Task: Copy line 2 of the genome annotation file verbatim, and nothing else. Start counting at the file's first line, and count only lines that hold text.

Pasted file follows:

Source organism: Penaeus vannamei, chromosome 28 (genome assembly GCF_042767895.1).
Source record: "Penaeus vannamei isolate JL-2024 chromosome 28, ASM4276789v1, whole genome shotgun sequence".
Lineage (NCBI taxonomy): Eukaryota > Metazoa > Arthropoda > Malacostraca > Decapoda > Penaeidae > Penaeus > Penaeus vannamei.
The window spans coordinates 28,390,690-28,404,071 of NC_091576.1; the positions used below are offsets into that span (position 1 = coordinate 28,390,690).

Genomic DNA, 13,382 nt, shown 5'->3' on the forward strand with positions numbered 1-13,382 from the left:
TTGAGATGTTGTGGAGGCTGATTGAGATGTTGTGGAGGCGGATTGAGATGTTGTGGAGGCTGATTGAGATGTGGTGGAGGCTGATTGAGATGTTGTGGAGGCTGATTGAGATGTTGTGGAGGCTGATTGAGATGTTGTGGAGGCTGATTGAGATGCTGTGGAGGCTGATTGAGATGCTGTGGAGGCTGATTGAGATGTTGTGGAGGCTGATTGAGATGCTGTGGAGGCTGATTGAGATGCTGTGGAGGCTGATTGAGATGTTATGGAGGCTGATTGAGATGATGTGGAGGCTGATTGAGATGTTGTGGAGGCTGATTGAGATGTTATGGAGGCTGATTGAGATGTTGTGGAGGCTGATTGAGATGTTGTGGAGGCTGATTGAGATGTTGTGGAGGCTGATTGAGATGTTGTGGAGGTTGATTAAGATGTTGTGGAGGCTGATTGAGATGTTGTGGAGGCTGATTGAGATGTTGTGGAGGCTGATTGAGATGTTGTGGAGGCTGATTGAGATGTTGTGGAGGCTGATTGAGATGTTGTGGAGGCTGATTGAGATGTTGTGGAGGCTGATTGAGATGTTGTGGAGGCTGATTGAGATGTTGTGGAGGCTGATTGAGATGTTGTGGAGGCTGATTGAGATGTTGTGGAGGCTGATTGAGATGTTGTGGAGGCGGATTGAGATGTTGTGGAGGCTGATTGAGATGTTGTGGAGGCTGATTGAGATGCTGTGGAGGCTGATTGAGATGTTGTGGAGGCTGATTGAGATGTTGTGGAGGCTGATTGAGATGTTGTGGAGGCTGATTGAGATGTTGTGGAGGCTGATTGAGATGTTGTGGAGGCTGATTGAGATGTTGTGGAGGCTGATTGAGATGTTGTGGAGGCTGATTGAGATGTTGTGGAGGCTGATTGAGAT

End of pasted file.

Source record: "Penaeus vannamei isolate JL-2024 chromosome 28, ASM4276789v1, whole genome shotgun sequence".